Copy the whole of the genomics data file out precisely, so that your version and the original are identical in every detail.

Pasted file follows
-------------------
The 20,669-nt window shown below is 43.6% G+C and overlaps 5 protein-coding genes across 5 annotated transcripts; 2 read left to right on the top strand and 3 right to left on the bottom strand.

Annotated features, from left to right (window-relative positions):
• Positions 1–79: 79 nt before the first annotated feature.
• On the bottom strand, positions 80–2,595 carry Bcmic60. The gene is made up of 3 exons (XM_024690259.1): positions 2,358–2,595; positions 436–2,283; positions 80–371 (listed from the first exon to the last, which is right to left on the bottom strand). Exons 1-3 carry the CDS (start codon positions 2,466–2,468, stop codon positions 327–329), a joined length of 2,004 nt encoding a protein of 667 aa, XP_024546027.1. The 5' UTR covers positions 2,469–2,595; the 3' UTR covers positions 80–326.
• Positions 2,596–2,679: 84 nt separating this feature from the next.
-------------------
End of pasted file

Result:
The 20,669-nt window shown below is 43.6% G+C and overlaps 5 protein-coding genes across 5 annotated transcripts; 2 read left to right on the top strand and 3 right to left on the bottom strand.

Annotated features, from left to right (window-relative positions):
• Positions 1–79: 79 nt before the first annotated feature.
• On the bottom strand, positions 80–2,595 carry Bcmic60. The gene is made up of 3 exons (XM_024690259.1): positions 2,358–2,595; positions 436–2,283; positions 80–371 (listed from the first exon to the last, which is right to left on the bottom strand). Exons 1-3 carry the CDS (start codon positions 2,466–2,468, stop codon positions 327–329), a joined length of 2,004 nt encoding a protein of 667 aa, XP_024546027.1. The 5' UTR covers positions 2,469–2,595; the 3' UTR covers positions 80–326.
• Positions 2,596–2,679: 84 nt separating this feature from the next.